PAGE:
Gibb wanted to share vivid truths, an aspiration achieved only limitedly in academic Anthropology (224). The meticulous documentation of fieldworkers is truncated for the sake of unbiased objectivism. Yet it is shaped by the subjectivity of Western academic traditions, circling in red ink the adverbs and adjectives in our writing and encouraging a voice of implicit exclusion. Gibb wanted to “speak plainly of and speak of hearts” (225), a valid language that could easily speak beside classic theory. Though Quayson warns this may be dismissed as “dead-end self-indulgence and narcissism” (225), Stuart Hall instead argues for its place in anthropology. In “Culture, Identity, and Diaspora (1994) he addresses the humanness and subjective perspective of ethnography:
“[of] course, the ‘I’ who writes here must also be thought of as, itself, ‘enunciated’. We all write and speak from a particular place and time, from a history and a culture which is specific. What we say is always ‘in context’, positioned… I have lived all my adult life in England, in the shadow of the black diaspora – ‘in the belly of the beast’…I write against the background of a lifetime’s work in cultural studies…[It] is worth remembering that all discourse is ‘placed’, and the heart has its reasons” (392).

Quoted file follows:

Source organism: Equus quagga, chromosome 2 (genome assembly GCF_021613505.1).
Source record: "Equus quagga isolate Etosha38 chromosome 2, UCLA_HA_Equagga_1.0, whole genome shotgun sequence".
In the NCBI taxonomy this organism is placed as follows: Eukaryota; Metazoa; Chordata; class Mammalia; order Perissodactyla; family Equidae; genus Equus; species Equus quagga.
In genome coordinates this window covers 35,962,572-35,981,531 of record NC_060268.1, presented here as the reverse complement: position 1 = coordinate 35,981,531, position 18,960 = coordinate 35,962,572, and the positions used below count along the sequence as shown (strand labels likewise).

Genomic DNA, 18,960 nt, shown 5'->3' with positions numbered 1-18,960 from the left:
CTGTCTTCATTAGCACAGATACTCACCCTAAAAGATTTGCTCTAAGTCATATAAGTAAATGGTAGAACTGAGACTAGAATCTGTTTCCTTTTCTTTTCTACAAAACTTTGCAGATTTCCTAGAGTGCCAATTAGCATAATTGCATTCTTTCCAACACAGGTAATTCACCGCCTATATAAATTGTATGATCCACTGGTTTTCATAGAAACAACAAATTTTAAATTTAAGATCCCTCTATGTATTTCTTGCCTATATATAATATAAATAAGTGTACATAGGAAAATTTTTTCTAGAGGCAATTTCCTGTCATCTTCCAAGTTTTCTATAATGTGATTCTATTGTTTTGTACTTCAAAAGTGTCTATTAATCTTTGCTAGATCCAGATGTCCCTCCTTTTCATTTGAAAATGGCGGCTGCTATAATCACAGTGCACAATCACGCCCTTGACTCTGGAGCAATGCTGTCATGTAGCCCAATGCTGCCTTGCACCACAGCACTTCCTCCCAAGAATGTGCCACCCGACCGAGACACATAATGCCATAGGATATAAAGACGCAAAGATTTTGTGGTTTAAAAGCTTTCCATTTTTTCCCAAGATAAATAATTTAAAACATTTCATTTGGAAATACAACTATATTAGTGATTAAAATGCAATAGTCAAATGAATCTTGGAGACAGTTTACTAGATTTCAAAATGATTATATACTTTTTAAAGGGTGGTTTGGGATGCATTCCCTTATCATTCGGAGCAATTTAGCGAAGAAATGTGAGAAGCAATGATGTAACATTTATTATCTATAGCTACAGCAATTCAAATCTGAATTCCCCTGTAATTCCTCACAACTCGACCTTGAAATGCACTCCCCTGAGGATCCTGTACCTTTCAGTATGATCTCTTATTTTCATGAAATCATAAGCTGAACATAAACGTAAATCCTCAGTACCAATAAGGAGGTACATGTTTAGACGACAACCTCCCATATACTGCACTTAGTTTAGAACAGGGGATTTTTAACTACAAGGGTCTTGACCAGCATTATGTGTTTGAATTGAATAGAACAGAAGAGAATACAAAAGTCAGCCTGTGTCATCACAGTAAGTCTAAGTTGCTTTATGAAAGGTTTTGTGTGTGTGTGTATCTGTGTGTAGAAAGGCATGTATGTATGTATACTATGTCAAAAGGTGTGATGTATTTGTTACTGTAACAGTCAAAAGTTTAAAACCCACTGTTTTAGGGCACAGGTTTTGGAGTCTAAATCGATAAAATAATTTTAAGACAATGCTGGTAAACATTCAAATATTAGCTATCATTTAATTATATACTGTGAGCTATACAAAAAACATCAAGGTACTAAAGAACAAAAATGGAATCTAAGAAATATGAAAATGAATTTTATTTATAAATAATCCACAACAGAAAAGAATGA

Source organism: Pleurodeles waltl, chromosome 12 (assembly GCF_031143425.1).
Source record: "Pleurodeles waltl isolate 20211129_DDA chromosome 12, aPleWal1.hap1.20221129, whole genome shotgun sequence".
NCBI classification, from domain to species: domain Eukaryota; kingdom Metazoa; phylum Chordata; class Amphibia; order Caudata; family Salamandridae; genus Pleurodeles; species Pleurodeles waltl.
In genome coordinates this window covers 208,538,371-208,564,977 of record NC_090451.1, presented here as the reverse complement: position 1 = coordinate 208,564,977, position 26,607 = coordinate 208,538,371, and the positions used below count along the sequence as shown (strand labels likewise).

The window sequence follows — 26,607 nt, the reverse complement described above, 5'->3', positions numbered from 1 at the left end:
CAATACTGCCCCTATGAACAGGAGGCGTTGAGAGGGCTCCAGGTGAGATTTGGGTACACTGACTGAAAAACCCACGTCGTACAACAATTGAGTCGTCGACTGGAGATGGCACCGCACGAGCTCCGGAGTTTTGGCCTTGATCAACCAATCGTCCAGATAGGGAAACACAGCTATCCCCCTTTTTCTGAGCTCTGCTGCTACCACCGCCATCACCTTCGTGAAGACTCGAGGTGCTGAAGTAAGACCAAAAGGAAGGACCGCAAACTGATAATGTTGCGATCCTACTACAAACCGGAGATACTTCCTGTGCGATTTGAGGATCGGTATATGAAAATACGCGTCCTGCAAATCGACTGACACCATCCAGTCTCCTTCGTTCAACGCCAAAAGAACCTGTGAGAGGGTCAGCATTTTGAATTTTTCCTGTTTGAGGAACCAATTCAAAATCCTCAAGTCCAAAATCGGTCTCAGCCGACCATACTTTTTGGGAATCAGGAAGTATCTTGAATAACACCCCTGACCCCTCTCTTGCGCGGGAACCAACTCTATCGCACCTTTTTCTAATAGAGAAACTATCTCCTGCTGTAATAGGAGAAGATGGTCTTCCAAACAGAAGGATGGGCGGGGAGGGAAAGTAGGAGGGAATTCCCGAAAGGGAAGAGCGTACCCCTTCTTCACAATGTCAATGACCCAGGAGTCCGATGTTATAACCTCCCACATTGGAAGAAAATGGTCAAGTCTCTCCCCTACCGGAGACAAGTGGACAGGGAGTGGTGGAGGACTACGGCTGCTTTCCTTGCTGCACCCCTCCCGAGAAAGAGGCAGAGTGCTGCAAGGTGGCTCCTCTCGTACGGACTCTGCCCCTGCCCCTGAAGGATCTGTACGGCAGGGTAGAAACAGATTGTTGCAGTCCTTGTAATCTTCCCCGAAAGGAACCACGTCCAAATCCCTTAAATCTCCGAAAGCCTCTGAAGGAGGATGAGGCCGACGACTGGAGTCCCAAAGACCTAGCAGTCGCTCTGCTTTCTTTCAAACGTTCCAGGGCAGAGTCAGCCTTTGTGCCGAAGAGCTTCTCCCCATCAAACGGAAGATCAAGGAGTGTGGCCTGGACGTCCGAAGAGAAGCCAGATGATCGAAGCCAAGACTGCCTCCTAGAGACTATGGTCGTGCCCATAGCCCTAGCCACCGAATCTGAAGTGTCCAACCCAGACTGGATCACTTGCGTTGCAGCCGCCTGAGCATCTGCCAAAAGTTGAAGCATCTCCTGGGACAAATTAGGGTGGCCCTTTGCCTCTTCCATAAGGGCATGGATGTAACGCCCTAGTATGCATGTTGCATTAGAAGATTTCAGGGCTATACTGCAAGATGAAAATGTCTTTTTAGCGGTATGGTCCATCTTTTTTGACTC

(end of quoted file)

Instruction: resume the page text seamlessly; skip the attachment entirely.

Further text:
The ‘I’ Hall speaks of is the ‘I’ of every human in ethnographic experience and writing. Gibb was drawn to include a particular take on human ‘reasons’, the positions that anthropology seeks to know in totality yet cannot accommodate as a whole. The reasons of the heart that Gibb found of herself and others in the field are in the shadow of the letters of her academic prose, and this chapter speaks them in front of the anthropology’s capital A.
Though these perspectives neither make their way into traditional anthropological discourse, nor is the institution formally prepared to discuss or accommodate their reality and impacts on the fieldworker, this book (Meneley and Young 2005) shows they have asserted a space in the academy’s text and conversation. Auto-ethnographic publications like these circulate critical truths and critique through the academic domain and carve a space for the multiple identities of the anthropologist to candidly speak, think, and act together.
1994 Culture, Identity, and Diaspora. In Colonial Discourse & Postcolonial Theory: A Reader. Williams, Patrick & Laura Chrisman, eds. Pp. 392-420. Columbia University.